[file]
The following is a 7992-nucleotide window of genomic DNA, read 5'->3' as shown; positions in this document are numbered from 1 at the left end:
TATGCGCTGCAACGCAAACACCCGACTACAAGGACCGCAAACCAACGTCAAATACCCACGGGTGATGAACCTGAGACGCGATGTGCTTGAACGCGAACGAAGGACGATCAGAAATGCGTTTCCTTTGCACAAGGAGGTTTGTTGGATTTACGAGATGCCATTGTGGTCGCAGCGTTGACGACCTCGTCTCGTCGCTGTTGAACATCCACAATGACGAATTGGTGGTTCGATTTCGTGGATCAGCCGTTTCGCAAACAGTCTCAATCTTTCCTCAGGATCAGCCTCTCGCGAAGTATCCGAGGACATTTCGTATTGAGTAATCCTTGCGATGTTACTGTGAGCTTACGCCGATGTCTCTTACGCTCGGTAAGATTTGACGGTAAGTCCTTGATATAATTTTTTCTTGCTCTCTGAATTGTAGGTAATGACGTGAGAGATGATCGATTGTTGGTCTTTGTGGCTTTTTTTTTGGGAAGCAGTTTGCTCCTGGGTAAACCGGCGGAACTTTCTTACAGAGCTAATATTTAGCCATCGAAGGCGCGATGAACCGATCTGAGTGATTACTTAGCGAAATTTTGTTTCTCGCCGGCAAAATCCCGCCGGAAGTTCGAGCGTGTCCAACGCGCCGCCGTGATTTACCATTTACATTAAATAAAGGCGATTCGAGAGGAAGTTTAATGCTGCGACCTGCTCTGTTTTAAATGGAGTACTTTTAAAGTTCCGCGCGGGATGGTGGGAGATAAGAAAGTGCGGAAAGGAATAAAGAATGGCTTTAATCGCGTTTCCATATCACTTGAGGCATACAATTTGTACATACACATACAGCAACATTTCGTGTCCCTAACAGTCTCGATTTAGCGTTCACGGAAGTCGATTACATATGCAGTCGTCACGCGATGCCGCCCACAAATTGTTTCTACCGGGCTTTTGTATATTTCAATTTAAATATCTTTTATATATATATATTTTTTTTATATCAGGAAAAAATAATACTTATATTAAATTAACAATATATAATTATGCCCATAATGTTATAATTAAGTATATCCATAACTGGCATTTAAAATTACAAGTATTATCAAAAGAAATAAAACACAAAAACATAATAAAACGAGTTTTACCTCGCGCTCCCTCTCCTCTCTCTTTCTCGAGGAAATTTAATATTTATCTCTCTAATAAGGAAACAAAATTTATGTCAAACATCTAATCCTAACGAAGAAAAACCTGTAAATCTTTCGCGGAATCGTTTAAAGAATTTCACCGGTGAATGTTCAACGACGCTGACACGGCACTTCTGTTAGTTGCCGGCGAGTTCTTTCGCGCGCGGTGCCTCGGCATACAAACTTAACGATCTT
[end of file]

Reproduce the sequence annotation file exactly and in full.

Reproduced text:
The following is a 7992-nucleotide window of genomic DNA, read 5'->3' as shown; positions in this document are numbered from 1 at the left end:
TATGCGCTGCAACGCAAACACCCGACTACAAGGACCGCAAACCAACGTCAAATACCCACGGGTGATGAACCTGAGACGCGATGTGCTTGAACGCGAACGAAGGACGATCAGAAATGCGTTTCCTTTGCACAAGGAGGTTTGTTGGATTTACGAGATGCCATTGTGGTCGCAGCGTTGACGACCTCGTCTCGTCGCTGTTGAACATCCACAATGACGAATTGGTGGTTCGATTTCGTGGATCAGCCGTTTCGCAAACAGTCTCAATCTTTCCTCAGGATCAGCCTCTCGCGAAGTATCCGAGGACATTTCGTATTGAGTAATCCTTGCGATGTTACTGTGAGCTTACGCCGATGTCTCTTACGCTCGGTAAGATTTGACGGTAAGTCCTTGATATAATTTTTTCTTGCTCTCTGAATTGTAGGTAATGACGTGAGAGATGATCGATTGTTGGTCTTTGTGGCTTTTTTTTTGGGAAGCAGTTTGCTCCTGGGTAAACCGGCGGAACTTTCTTACAGAGCTAATATTTAGCCATCGAAGGCGCGATGAACCGATCTGAGTGATTACTTAGCGAAATTTTGTTTCTCGCCGGCAAAATCCCGCCGGAAGTTCGAGCGTGTCCAACGCGCCGCCGTGATTTACCATTTACATTAAATAAAGGCGATTCGAGAGGAAGTTTAATGCTGCGACCTGCTCTGTTTTAAATGGAGTACTTTTAAAGTTCCGCGCGGGATGGTGGGAGATAAGAAAGTGCGGAAAGGAATAAAGAATGGCTTTAATCGCGTTTCCATATCACTTGAGGCATACAATTTGTACATACACATACAGCAACATTTCGTGTCCCTAACAGTCTCGATTTAGCGTTCACGGAAGTCGATTACATATGCAGTCGTCACGCGATGCCGCCCACAAATTGTTTCTACCGGGCTTTTGTATATTTCAATTTAAATATCTTTTATATATATATATTTTTTTTATATCAGGAAAAAATAATACTTATATTAAATTAACAATATATAATTATGCCCATAATGTTATAATTAAGTATATCCATAACTGGCATTTAAAATTACAAGTATTATCAAAAGAAATAAAACACAAAAACATAATAAAACGAGTTTTACCTCGCGCTCCCTCTCCTCTCTCTTTCTCGAGGAAATTTAATATTTATCTCTCTAATAAGGAAACAAAATTTATGTCAAACATCTAATCCTAACGAAGAAAAACCTGTAAATCTTTCGCGGAATCGTTTAAAGAATTTCACCGGTGAATGTTCAACGACGCTGACACGGCACTTCTGTTAGTTGCCGGCGAGTTCTTTCGCGCGCGGTGCCTCGGCATACAAACTTAACGATCTT